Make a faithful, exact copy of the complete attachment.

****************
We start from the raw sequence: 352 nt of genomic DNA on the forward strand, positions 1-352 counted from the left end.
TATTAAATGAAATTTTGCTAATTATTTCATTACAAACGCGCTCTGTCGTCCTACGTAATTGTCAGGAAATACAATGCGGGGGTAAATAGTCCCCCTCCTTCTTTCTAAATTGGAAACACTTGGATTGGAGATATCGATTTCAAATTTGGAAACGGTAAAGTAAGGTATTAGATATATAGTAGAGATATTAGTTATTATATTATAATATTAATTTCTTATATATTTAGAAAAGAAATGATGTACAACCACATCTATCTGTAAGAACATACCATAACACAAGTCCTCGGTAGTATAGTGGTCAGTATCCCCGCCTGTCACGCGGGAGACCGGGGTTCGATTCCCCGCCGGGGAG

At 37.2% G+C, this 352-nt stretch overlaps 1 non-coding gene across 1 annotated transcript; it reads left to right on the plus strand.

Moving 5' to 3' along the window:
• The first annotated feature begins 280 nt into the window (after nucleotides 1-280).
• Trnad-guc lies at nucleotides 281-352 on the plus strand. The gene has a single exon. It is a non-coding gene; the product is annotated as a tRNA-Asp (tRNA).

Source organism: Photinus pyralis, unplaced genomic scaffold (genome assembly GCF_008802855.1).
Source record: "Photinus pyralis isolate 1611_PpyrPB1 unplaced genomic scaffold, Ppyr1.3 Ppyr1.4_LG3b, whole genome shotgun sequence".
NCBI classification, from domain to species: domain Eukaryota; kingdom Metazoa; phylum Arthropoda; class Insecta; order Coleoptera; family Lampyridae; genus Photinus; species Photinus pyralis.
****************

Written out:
We start from the raw sequence: 352 nt of genomic DNA on the forward strand, positions 1-352 counted from the left end.
TATTAAATGAAATTTTGCTAATTATTTCATTACAAACGCGCTCTGTCGTCCTACGTAATTGTCAGGAAATACAATGCGGGGGTAAATAGTCCCCCTCCTTCTTTCTAAATTGGAAACACTTGGATTGGAGATATCGATTTCAAATTTGGAAACGGTAAAGTAAGGTATTAGATATATAGTAGAGATATTAGTTATTATATTATAATATTAATTTCTTATATATTTAGAAAAGAAATGATGTACAACCACATCTATCTGTAAGAACATACCATAACACAAGTCCTCGGTAGTATAGTGGTCAGTATCCCCGCCTGTCACGCGGGAGACCGGGGTTCGATTCCCCGCCGGGGAG

At 37.2% G+C, this 352-nt stretch overlaps 1 non-coding gene across 1 annotated transcript; it reads left to right on the plus strand.

Moving 5' to 3' along the window:
• The first annotated feature begins 280 nt into the window (after nucleotides 1-280).
• Trnad-guc lies at nucleotides 281-352 on the plus strand. The gene has a single exon. It is a non-coding gene; the product is annotated as a tRNA-Asp (tRNA).

Source organism: Photinus pyralis, unplaced genomic scaffold (genome assembly GCF_008802855.1).
Source record: "Photinus pyralis isolate 1611_PpyrPB1 unplaced genomic scaffold, Ppyr1.3 Ppyr1.4_LG3b, whole genome shotgun sequence".
NCBI classification, from domain to species: domain Eukaryota; kingdom Metazoa; phylum Arthropoda; class Insecta; order Coleoptera; family Lampyridae; genus Photinus; species Photinus pyralis.